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Chattanooga Market

August 4, 2010

After spending the weekend in Knoxville and speaking with the various vendors, I found one vendor – a husband and wife team who owned the company Kountry Kupboards – who told me about two Sunday markets: Chattanooga Market @ the First Tennessee Pavilion and another market in Atlanta. Thanks, Kountry Kupboards.

Since I was heading toward Greenville, SC, I figured a little backtrack through Chattanooga and Atlanta to make my way into South Carolina would be worth the added miles if I could hit both markets. I figured I could reach Chattanooga by 11:00 if I left Knoxville around 9:00 and then hit Atlanta by mid-afternoon, that this would be one part of what I was trying to do with the project, a sort of driving tour of Farmers’ Markets. Instead of cultural tourism, I would be actively engaging in farmers’ market tourism, or as I like to call it, Locavoreurism.

I made it to Knoxville on time and followed the directions my iPhone had provided – hook it up Apple; I would like the new iPhone free once it is fixed – but I ended up at some weird sort of intersection that didn’t look like a location for any markets I had been to prior. While I was in the process of turning around to better locate the little red “pin” on my map, I pulled right into the First Tennessee Pavilion parking lot.

As you can see, it is a pretty massive structure, and the market was much more than just produce and specialty food items. Half of the market, or more, consisted of craft booths full of trinkets and clothing and blankets and candles and leather products. And as a side note, the leather man, or cordwainer, was quite an ass and was adament that I did not take any pictures of his work. He went so far as to stay standing as I walked out of the pavilion with my arms full of produce and camera to ensure that I was not snapping any shots from a distance. While this come-out-of-the-holler guy ruined my exit from the market, I have since come to respect his privacy as an artist, but felt that he could have confronted me with a more congenial tone. Afterall, I sure as hell was not dressed like a person who was going to head home, get out my leather working tools, and start ripping off his style. I don’t think handkerchief wrapped around your head like an oversized head band, cargo shorts and a rage against the machine t-shirt scream out cordswain.

It was Latin Fair day on June 6 and there was a certain smell in the air, something like meat grilling and sharp spices and a hint of lime juice. People were dancing just off the seating area flanked on two sides by hot food stands at the opposite end of the entrance. The quick moves the dancers showcased inspired some of the little kids mingling around to join in and that was that.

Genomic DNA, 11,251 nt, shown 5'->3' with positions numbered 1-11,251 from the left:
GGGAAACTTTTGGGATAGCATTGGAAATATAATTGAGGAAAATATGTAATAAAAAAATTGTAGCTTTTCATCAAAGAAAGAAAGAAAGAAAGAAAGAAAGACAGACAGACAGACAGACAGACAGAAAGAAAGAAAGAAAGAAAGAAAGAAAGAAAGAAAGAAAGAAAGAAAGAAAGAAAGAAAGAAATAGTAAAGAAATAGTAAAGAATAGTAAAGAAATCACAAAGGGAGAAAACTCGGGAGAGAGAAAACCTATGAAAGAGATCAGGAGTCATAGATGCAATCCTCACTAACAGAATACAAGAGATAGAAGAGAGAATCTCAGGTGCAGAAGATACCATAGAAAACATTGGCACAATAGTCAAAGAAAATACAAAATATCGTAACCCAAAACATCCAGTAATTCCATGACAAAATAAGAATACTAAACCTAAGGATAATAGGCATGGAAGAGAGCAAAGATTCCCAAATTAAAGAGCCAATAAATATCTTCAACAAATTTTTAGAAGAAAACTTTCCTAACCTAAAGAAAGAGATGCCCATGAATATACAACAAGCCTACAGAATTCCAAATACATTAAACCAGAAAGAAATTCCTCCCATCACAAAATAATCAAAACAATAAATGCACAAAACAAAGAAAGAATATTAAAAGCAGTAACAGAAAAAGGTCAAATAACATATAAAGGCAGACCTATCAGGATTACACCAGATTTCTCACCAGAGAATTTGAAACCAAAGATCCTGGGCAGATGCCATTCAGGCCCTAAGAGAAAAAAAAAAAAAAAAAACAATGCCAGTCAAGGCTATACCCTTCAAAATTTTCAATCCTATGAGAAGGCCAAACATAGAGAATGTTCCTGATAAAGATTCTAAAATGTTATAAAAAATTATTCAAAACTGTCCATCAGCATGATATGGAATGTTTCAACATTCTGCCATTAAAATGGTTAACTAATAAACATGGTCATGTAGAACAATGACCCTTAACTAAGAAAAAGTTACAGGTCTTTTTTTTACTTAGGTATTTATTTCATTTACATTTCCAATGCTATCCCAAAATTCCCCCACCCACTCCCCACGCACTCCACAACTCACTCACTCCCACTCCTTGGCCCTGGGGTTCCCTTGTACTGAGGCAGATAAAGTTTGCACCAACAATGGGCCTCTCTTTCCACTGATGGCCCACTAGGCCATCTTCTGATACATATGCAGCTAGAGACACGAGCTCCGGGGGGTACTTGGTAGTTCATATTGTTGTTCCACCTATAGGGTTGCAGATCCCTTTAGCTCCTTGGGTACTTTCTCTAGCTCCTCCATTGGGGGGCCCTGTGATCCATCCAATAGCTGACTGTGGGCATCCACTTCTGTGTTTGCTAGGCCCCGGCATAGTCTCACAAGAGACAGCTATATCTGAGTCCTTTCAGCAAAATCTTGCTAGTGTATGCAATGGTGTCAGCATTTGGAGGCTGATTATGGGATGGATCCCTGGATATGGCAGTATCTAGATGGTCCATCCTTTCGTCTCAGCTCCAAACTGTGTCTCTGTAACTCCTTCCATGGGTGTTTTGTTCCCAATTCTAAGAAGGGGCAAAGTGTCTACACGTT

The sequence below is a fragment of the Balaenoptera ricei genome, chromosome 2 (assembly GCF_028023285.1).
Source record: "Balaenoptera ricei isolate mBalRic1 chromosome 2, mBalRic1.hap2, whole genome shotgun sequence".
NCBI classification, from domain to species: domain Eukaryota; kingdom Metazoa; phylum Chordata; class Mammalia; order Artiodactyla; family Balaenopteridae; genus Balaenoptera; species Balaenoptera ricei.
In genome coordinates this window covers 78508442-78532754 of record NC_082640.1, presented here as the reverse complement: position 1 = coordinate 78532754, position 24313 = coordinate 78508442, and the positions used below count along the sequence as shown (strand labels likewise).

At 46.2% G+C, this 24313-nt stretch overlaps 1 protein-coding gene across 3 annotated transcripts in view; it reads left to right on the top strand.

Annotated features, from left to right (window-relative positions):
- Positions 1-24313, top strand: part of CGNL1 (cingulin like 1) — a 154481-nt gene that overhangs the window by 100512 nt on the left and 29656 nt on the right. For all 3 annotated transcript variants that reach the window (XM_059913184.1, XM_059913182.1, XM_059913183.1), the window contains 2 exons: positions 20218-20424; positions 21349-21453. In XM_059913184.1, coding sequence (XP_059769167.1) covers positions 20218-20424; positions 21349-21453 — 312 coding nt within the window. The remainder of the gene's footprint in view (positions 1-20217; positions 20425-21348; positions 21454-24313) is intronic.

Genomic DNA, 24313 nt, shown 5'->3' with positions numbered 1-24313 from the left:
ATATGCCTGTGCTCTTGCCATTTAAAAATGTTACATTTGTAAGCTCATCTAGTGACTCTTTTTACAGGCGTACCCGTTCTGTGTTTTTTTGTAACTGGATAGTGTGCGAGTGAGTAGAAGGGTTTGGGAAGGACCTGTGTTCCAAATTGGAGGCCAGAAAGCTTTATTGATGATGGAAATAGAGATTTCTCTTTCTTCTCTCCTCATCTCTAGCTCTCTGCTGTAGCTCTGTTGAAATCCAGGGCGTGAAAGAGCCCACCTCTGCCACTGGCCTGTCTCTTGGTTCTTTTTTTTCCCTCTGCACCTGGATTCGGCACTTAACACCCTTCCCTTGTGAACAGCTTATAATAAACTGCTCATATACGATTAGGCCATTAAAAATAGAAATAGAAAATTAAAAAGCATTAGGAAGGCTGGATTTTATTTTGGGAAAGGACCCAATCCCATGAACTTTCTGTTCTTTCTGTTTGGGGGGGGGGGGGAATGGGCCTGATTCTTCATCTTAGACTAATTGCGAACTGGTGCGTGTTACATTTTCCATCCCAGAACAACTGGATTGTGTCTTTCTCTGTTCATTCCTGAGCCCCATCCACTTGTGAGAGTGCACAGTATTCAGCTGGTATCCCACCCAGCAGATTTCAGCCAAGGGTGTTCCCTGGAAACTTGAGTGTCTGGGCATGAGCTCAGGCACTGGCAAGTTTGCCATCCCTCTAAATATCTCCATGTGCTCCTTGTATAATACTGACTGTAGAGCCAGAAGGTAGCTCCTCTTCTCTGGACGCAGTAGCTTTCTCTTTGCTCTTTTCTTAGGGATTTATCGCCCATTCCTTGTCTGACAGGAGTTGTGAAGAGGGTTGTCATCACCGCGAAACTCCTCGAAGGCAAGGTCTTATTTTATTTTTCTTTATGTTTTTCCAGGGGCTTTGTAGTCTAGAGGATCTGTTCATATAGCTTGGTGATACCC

I slinked around the pavilion navigating the various consumers, trying to be like a fly on the wall who was snapping pictures. I performed a couple of laps to check all the stands out, assess some prices, size up what was photo genic and not, but moved much more deliberately through the market since I was on a schedule, a feeling that seemed to pervade most of the rest of my market stops. It seemed that my leisurely strolls through the markets had turned at this point into something more like work.

But work this market was not for the consumers. It was a complete event. There were things for kids to do just outside the pavilion – some kind of block assembly thing which I failed to take a picture of because it is weird taking pictures of someone else’s children. Inside the pavilion, there was a free massage stand as well as a small rock climbing wall. Fresh food, overpriced trinkets that someone has devoted their entire free time (or life) toward making, taco stand-like food vendors, local band(s), fold out tables. There was kettle corn, three salsa stands, some guy yelling, “Try My Cheese,” a boy selling soap, fresh fruit, coffee and pastries, an information table that turned food stamps/EBT into Supplemental Nutrion Assistance Program (SNAP) benefits to be used at the market, and a Clemson alumn selling jellies and salsas.  The only thing that this market was missing was some sort of minstrel, a few panhandlers, and some animals – live animals.

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It was a good detour that resulted in the purchasing of Russian Red Kale, two cheese-covered soft pretzles, an alligator bread, a french baguette, a not-so-delicious cup of coffee, a plastic container of blueberries, and a jar of eggplant marinara from my fellow Clemson alumn. I figured everything else I needed for a meal at my friend’s house could be purchased at the Atlanta market, an assumption that took a left turn at a wrong address.

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